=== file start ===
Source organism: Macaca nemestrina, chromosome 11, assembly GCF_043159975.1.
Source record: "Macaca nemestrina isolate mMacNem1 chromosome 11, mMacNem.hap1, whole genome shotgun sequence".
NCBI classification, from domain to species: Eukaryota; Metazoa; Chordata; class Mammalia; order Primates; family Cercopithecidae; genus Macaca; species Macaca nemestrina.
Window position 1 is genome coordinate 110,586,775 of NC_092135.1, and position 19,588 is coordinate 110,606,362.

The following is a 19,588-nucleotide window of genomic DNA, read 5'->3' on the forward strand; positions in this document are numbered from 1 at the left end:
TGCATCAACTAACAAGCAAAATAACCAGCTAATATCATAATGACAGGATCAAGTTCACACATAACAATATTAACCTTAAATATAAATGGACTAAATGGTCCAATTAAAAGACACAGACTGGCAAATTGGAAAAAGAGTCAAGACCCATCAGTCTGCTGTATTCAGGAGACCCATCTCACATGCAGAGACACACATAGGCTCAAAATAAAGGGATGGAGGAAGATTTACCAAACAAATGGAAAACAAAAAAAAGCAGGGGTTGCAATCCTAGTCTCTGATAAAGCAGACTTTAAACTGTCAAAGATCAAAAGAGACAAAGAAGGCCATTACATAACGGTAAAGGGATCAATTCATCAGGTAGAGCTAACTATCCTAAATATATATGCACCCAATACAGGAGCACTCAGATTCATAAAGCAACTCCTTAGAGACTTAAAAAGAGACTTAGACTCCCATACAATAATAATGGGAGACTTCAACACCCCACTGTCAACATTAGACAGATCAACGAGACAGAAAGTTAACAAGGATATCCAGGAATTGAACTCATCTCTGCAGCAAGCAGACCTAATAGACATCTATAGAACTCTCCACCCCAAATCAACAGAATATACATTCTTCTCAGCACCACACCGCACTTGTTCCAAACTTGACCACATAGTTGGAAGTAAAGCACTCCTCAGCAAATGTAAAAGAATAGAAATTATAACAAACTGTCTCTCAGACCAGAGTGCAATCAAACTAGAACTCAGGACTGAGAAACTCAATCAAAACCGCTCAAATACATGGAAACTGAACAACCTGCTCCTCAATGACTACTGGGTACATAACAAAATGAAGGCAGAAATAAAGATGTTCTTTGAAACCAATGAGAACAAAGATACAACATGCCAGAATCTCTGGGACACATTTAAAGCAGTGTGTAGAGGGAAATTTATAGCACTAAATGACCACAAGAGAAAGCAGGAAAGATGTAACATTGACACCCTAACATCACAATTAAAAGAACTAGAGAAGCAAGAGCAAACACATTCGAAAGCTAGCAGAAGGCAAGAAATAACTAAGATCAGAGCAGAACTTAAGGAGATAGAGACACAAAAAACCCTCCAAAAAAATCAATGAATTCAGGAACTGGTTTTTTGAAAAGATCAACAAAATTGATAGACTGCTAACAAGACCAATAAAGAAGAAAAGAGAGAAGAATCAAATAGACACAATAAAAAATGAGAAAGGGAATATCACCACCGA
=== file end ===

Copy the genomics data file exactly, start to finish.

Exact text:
Source organism: Macaca nemestrina, chromosome 11, assembly GCF_043159975.1.
Source record: "Macaca nemestrina isolate mMacNem1 chromosome 11, mMacNem.hap1, whole genome shotgun sequence".
NCBI classification, from domain to species: Eukaryota; Metazoa; Chordata; class Mammalia; order Primates; family Cercopithecidae; genus Macaca; species Macaca nemestrina.
Window position 1 is genome coordinate 110,586,775 of NC_092135.1, and position 19,588 is coordinate 110,606,362.

The following is a 19,588-nucleotide window of genomic DNA, read 5'->3' on the forward strand; positions in this document are numbered from 1 at the left end:
TGCATCAACTAACAAGCAAAATAACCAGCTAATATCATAATGACAGGATCAAGTTCACACATAACAATATTAACCTTAAATATAAATGGACTAAATGGTCCAATTAAAAGACACAGACTGGCAAATTGGAAAAAGAGTCAAGACCCATCAGTCTGCTGTATTCAGGAGACCCATCTCACATGCAGAGACACACATAGGCTCAAAATAAAGGGATGGAGGAAGATTTACCAAACAAATGGAAAACAAAAAAAAGCAGGGGTTGCAATCCTAGTCTCTGATAAAGCAGACTTTAAACTGTCAAAGATCAAAAGAGACAAAGAAGGCCATTACATAACGGTAAAGGGATCAATTCATCAGGTAGAGCTAACTATCCTAAATATATATGCACCCAATACAGGAGCACTCAGATTCATAAAGCAACTCCTTAGAGACTTAAAAAGAGACTTAGACTCCCATACAATAATAATGGGAGACTTCAACACCCCACTGTCAACATTAGACAGATCAACGAGACAGAAAGTTAACAAGGATATCCAGGAATTGAACTCATCTCTGCAGCAAGCAGACCTAATAGACATCTATAGAACTCTCCACCCCAAATCAACAGAATATACATTCTTCTCAGCACCACACCGCACTTGTTCCAAACTTGACCACATAGTTGGAAGTAAAGCACTCCTCAGCAAATGTAAAAGAATAGAAATTATAACAAACTGTCTCTCAGACCAGAGTGCAATCAAACTAGAACTCAGGACTGAGAAACTCAATCAAAACCGCTCAAATACATGGAAACTGAACAACCTGCTCCTCAATGACTACTGGGTACATAACAAAATGAAGGCAGAAATAAAGATGTTCTTTGAAACCAATGAGAACAAAGATACAACATGCCAGAATCTCTGGGACACATTTAAAGCAGTGTGTAGAGGGAAATTTATAGCACTAAATGACCACAAGAGAAAGCAGGAAAGATGTAACATTGACACCCTAACATCACAATTAAAAGAACTAGAGAAGCAAGAGCAAACACATTCGAAAGCTAGCAGAAGGCAAGAAATAACTAAGATCAGAGCAGAACTTAAGGAGATAGAGACACAAAAAACCCTCCAAAAAAATCAATGAATTCAGGAACTGGTTTTTTGAAAAGATCAACAAAATTGATAGACTGCTAACAAGACCAATAAAGAAGAAAAGAGAGAAGAATCAAATAGACACAATAAAAAATGAGAAAGGGAATATCACCACCGA